Winter temperatures can plummet quickly, putting not only pet owners, but also pets at risk. Our team at Columbia Pike Animal Hospital wants to help you keep your pet safe from the effects of frigid conditions. Keep reading for our answers to your cold weather pet safety FAQs.

Question: How tolerant is my pet to the cold?

Answer: Your pet’s cold tolerance is based on several factors. For example, pets bred to live or work in cold weather have a high cold tolerance and often enjoy spending extra time outdoors, while small, short-legged pets can be extremely vulnerable to the cold. Specific considerations include:

  • Coat type — Dense, curly, and double coats trap heat better than short, single, or fine coats. 
  • Coat color — Dark colors absorb heat from sunlight, while light colors reflect UV rays.
  • Size — Small pets have a higher surface area-to-mass ratio, and lose heat faster than larger pets. 
  • Leg length — Pets with short legs are more exposed to cold from the ground.
  • Age — Puppies and senior pets have difficulty regulating their body temperature and get cold faster than adults.
  • Health status — Endocrine and metabolic disorders (e.g., thyroid disease, diabetes, Cushing’s syndrome), and heart and kidney disease make body temperature regulation more difficult. Extremely thin pets lack insulating body fat and feel the chill much faster than normal or overweight pets.

If you determine that your pet is cold intolerant, limit their time outdoors and take extra precautions to keep them warm. 

Q: Does my pet need a jacket when outside?

A: If your pet has a health condition or is sensitive to the cold, consider a sweater or coat to give them an added layer of warmth. A waterproof coat will also keep them dry in rain or snow. When choosing a pet jacket or sweater, ensure their back is covered from neck to tail, and that the coat fits snuggly through their chest but does not restrict shoulder movement or breathing.

Q: How can I protect my pet’s paw pads from the cold and snow?

A: Cold temperatures, snow, ice, and salt on the sidewalk can seriously damage your pet’s paws, but they can be protected: 

  • Paw balms — Regularly applying paw balm to your pet’s paw pads can help keep their skin paws soft and supple during cold weather and minimize skin damage from deicers, antifreeze, or other chemicals on walkways. Reapply the balm after returning from walks. 
  • Pet booties — Durable pet booties keep your pet’s paws covered and protected, and provide extra warmth. Measure your pet from the heel to the tip of the toenail to ensure a proper fit. Your pet may take a while to get used to walking in the booties, but the added protection will give you peace of mind and keep their paws protected and warm.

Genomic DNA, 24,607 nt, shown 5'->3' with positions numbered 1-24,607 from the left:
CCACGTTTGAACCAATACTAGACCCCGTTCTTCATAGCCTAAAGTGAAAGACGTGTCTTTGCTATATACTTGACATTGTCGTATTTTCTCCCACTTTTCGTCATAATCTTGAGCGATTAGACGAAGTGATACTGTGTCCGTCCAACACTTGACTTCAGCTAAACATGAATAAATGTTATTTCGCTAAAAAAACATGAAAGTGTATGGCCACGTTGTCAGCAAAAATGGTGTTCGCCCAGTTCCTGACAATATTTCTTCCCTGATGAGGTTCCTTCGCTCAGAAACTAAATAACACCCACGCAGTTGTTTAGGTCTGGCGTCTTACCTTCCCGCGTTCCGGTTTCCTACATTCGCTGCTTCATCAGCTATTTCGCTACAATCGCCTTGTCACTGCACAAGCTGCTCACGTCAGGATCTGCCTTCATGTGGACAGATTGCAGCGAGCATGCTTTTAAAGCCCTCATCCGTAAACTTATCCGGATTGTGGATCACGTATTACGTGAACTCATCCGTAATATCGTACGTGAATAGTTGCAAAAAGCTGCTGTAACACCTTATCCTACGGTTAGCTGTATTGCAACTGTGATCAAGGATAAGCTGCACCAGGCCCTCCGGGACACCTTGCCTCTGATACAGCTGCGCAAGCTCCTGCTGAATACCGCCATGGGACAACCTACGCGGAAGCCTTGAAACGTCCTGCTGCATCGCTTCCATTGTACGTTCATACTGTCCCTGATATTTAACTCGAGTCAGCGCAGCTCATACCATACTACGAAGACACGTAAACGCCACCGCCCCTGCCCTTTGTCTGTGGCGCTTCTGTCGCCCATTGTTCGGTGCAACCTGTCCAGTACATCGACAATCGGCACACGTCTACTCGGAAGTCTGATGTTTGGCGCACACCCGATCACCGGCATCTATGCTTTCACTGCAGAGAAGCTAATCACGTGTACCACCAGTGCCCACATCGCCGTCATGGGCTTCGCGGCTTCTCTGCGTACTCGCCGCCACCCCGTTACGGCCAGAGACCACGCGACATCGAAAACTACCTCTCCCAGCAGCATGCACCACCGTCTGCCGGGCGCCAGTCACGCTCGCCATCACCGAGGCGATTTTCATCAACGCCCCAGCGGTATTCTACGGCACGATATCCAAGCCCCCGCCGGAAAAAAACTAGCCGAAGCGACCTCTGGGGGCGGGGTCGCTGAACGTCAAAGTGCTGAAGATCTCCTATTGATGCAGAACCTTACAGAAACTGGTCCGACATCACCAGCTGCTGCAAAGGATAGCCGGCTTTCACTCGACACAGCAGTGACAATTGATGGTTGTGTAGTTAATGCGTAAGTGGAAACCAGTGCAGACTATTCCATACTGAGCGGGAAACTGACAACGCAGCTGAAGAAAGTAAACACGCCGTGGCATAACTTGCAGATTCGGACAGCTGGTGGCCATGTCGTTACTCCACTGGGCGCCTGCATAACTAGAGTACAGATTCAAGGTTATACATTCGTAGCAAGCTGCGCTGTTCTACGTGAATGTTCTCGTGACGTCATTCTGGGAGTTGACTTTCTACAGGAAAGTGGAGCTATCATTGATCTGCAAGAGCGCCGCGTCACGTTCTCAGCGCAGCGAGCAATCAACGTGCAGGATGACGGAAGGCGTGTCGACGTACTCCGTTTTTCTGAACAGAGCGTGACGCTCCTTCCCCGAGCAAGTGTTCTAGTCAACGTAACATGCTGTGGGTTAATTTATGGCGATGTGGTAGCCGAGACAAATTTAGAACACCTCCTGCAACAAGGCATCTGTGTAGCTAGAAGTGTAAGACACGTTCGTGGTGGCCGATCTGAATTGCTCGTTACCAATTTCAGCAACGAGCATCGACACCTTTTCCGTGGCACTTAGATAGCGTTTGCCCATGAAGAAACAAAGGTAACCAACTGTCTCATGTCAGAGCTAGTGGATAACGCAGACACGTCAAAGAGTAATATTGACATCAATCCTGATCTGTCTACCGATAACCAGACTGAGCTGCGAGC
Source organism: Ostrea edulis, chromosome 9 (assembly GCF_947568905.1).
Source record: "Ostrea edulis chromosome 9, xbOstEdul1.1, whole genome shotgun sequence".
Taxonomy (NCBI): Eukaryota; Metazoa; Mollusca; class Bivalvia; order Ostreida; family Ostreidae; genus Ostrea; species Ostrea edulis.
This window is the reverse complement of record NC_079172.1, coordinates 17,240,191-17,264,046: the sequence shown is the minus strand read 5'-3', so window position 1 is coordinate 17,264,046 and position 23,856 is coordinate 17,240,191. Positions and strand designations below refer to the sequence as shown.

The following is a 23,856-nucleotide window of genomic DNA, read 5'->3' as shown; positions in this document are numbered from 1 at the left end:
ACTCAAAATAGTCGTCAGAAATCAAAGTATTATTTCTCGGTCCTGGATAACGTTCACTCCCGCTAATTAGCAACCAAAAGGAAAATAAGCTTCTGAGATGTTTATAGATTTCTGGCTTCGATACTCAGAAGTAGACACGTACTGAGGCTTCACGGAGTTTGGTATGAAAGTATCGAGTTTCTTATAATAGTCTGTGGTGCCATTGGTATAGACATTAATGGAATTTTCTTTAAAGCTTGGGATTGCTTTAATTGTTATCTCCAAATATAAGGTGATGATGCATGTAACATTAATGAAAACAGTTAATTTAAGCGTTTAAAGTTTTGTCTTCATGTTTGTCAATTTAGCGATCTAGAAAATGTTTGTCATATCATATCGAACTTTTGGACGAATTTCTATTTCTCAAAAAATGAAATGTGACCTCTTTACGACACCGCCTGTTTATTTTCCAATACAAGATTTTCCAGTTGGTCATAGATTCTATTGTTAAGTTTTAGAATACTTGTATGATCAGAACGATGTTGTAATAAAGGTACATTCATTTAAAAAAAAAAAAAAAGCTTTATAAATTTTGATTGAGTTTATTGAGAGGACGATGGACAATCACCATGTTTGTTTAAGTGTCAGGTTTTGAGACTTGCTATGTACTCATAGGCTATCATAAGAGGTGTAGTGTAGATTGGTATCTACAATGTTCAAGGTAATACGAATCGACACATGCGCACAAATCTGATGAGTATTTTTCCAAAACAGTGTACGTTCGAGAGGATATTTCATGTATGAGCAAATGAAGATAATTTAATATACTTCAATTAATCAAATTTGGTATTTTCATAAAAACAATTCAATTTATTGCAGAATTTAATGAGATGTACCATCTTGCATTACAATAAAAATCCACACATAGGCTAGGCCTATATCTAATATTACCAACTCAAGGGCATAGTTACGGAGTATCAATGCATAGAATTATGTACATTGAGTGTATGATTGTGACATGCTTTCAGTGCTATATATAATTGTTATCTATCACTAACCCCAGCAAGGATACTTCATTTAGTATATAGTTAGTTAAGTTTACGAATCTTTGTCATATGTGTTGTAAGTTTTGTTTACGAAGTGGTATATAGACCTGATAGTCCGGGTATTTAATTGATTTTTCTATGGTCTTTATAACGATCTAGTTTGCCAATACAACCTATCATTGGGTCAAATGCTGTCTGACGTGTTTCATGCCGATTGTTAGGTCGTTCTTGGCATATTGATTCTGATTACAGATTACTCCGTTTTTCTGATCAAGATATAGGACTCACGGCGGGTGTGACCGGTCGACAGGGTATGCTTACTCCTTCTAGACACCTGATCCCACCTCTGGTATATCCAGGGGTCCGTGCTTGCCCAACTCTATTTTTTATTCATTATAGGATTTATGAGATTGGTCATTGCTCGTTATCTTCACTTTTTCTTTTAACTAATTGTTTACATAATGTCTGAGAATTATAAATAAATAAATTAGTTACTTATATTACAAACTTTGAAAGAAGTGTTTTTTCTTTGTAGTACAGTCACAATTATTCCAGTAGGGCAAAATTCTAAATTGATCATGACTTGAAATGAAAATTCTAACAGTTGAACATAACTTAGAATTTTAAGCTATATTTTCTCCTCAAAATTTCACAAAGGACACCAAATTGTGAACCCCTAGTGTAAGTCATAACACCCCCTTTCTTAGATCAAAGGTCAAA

• Paw wipes — If you walk your pet outside without booties, wipe down their paws thoroughly when you return home to minimize potential damage from salt, ice, and snow. 

Q: Can I leave my pet in the car during cold weather?

A: For your pet’s safety, you should never leave them unattended in a car, regardless of the outside temperature. Leaving your pet in a parked vehicle on warm days puts them at risk of heat exhaustion or heatstroke, and cold winter can be equally dangerous, because a pet left inside a vehicle in cold weather can quickly succumb to hypothermia. If you’re running errands and plan to leave your pet in your vehicle—don’t. Leave them at home, safe and warm.

Q: What are hypothermia signs in pets?

A: Hypothermia refers to the extreme lowering of body temperature, typically from spending too much time outside in inclement weather. When a pet becomes too cold, their body responds by shunting blood away from the extremities to their core to ensure their organs stay warm, which can have serious results. You may see the following signs if your pet has hypothermia:

  • Shivering
  • Muscle stiffness
  • Lethargy
  • Pale gums
  • Confusion
  • Shallow or slowed breathing
  • Irregular or slowed heart rate
  • Dilated pupils

As hypothermia worsens, your pet will stop shivering and may slip into a coma, so watch for early hypothermia signs in cold weather so you can act quickly and prevent them from becoming hypothermic. Hypothermia can be life-threatening without immediate treatment and your pet needs veterinary care if their body temperature drops below 98 degrees.

Take precautions to reduce your pet’s risk of a cold weather situation, but if they still manage to get into chilly trouble, contact Columbia Pike Animal Hospital immediately.